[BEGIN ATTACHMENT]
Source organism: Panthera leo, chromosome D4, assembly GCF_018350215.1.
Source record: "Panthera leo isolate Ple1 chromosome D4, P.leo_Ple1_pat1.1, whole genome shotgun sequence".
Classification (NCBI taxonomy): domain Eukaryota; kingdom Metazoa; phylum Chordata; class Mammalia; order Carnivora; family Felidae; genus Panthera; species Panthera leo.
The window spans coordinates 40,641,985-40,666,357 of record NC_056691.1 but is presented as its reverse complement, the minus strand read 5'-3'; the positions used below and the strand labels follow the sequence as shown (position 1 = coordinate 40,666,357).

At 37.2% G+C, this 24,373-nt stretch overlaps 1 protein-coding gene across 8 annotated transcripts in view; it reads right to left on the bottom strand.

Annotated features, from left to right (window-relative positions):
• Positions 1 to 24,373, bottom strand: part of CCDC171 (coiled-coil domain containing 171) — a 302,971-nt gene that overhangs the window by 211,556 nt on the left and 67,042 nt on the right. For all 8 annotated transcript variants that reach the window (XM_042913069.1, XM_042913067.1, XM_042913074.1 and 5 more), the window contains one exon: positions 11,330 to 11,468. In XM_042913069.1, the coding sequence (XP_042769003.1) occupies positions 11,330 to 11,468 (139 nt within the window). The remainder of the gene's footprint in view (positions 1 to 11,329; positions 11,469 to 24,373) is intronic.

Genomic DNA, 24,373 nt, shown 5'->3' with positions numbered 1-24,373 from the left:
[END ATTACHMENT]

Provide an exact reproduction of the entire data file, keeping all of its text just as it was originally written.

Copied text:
Source organism: Panthera leo, chromosome D4, assembly GCF_018350215.1.
Source record: "Panthera leo isolate Ple1 chromosome D4, P.leo_Ple1_pat1.1, whole genome shotgun sequence".
Classification (NCBI taxonomy): domain Eukaryota; kingdom Metazoa; phylum Chordata; class Mammalia; order Carnivora; family Felidae; genus Panthera; species Panthera leo.
The window spans coordinates 40,641,985-40,666,357 of record NC_056691.1 but is presented as its reverse complement, the minus strand read 5'-3'; the positions used below and the strand labels follow the sequence as shown (position 1 = coordinate 40,666,357).

At 37.2% G+C, this 24,373-nt stretch overlaps 1 protein-coding gene across 8 annotated transcripts in view; it reads right to left on the bottom strand.

Annotated features, from left to right (window-relative positions):
• Positions 1 to 24,373, bottom strand: part of CCDC171 (coiled-coil domain containing 171) — a 302,971-nt gene that overhangs the window by 211,556 nt on the left and 67,042 nt on the right. For all 8 annotated transcript variants that reach the window (XM_042913069.1, XM_042913067.1, XM_042913074.1 and 5 more), the window contains one exon: positions 11,330 to 11,468. In XM_042913069.1, the coding sequence (XP_042769003.1) occupies positions 11,330 to 11,468 (139 nt within the window). The remainder of the gene's footprint in view (positions 1 to 11,329; positions 11,469 to 24,373) is intronic.

Genomic DNA, 24,373 nt, shown 5'->3' with positions numbered 1-24,373 from the left: